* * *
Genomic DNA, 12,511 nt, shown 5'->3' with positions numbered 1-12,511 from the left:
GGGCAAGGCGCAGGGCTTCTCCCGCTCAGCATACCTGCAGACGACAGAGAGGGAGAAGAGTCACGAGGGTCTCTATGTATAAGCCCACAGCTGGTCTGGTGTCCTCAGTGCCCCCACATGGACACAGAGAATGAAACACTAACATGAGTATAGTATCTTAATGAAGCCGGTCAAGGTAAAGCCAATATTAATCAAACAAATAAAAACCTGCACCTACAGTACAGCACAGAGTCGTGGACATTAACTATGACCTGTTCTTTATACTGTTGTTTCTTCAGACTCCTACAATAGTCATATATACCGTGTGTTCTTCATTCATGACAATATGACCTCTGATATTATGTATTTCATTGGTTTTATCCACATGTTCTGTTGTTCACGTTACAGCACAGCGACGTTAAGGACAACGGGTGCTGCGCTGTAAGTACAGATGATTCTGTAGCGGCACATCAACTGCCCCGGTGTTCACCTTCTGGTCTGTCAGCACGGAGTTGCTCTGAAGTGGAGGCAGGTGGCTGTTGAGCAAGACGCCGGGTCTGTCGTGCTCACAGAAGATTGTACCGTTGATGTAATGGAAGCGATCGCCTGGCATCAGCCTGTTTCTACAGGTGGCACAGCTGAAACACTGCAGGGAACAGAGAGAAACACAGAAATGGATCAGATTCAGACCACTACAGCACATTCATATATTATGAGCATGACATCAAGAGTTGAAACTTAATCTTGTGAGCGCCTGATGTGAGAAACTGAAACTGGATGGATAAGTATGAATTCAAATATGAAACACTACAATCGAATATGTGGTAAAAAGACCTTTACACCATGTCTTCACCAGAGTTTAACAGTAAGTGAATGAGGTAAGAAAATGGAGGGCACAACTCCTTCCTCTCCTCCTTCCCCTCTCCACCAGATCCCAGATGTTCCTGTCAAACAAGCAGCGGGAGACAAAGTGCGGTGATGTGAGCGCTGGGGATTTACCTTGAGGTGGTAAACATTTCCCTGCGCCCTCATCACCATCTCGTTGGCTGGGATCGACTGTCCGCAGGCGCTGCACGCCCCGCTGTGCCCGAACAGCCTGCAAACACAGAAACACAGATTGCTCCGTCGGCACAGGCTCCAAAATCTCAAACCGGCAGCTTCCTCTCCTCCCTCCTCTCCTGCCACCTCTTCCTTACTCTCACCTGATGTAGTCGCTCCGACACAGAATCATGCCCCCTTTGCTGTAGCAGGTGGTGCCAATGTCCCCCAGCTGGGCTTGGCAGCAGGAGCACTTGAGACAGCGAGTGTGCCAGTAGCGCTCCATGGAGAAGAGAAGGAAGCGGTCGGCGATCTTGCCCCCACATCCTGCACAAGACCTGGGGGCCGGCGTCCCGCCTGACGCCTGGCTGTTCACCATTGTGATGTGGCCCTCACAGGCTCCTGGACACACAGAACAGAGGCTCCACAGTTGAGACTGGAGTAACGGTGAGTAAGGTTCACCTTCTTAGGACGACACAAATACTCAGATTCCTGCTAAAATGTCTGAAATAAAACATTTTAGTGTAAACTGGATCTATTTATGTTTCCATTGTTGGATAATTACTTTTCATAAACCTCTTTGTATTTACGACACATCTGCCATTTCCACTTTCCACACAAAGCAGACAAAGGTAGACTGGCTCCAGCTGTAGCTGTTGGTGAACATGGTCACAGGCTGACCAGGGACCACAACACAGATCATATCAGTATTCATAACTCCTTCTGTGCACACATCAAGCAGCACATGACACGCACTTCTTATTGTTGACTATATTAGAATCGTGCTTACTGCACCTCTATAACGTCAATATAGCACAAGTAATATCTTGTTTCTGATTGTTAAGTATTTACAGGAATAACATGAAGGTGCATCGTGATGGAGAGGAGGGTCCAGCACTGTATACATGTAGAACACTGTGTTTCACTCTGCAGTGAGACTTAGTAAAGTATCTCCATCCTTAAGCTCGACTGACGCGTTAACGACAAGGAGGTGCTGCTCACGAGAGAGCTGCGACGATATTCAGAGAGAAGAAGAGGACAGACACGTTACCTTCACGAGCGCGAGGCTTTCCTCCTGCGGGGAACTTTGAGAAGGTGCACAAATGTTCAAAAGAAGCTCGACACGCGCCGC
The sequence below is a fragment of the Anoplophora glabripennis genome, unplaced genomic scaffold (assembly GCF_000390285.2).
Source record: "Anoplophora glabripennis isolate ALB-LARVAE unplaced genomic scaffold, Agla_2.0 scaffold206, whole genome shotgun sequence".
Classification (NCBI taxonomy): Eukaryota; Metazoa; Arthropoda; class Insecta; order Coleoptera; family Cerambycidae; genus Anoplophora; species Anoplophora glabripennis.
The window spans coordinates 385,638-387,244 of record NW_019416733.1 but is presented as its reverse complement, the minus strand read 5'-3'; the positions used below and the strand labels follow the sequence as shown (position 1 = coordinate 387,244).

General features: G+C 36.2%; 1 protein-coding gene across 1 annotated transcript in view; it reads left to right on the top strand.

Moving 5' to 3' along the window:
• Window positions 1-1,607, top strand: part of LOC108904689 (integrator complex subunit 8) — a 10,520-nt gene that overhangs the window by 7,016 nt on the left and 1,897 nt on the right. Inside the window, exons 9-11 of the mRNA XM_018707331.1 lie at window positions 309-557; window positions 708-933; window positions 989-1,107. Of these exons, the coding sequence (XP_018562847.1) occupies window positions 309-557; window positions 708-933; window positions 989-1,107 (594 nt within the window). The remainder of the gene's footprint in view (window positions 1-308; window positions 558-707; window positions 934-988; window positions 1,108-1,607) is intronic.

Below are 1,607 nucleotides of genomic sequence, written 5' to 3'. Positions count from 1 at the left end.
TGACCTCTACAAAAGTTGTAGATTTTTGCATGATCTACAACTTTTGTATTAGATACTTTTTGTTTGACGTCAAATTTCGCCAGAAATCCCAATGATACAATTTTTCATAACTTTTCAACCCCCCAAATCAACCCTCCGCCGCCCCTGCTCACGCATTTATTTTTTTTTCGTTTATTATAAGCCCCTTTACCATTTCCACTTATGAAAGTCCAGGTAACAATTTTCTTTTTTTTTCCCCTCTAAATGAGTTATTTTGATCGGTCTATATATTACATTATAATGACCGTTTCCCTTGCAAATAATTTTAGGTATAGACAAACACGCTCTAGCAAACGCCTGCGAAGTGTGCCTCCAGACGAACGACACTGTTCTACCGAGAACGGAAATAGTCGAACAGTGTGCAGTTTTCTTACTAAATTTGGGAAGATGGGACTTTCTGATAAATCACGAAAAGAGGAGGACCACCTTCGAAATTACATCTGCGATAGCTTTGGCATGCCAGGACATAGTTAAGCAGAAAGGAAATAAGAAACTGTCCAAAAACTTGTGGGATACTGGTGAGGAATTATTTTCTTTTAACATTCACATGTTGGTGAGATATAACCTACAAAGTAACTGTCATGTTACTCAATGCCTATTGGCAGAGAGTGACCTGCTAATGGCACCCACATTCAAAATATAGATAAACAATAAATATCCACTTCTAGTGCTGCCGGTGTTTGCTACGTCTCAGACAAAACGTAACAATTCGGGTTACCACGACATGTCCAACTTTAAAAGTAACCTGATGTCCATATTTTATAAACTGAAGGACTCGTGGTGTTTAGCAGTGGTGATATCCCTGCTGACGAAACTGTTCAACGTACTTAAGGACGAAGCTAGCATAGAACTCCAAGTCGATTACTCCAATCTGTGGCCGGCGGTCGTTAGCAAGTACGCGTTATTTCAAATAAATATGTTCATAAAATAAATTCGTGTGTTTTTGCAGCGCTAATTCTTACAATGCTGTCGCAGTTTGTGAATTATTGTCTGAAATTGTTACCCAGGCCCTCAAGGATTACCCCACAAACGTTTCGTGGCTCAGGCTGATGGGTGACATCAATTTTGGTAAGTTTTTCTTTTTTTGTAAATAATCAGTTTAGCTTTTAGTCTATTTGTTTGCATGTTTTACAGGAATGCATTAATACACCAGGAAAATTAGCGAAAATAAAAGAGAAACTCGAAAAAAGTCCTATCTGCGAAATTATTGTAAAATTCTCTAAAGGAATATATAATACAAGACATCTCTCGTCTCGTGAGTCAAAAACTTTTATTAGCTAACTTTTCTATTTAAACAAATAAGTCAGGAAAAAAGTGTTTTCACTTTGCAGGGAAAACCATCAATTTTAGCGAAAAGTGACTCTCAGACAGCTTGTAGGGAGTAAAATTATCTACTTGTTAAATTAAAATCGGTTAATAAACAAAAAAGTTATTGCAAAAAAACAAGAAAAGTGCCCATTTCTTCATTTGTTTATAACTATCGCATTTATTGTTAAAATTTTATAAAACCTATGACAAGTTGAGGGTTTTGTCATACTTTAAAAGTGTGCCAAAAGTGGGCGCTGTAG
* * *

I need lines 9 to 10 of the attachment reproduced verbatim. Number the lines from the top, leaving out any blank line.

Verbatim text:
• Window positions 1-1,607, top strand: part of LOC108904689 (integrator complex subunit 8) — a 10,520-nt gene that overhangs the window by 7,016 nt on the left and 1,897 nt on the right. Inside the window, exons 9-11 of the mRNA XM_018707331.1 lie at window positions 309-557; window positions 708-933; window positions 989-1,107. Of these exons, the coding sequence (XP_018562847.1) occupies window positions 309-557; window positions 708-933; window positions 989-1,107 (594 nt within the window). The remainder of the gene's footprint in view (window positions 1-308; window positions 558-707; window positions 934-988; window positions 1,108-1,607) is intronic.

Below are 1,607 nucleotides of genomic sequence, written 5' to 3'. Positions count from 1 at the left end.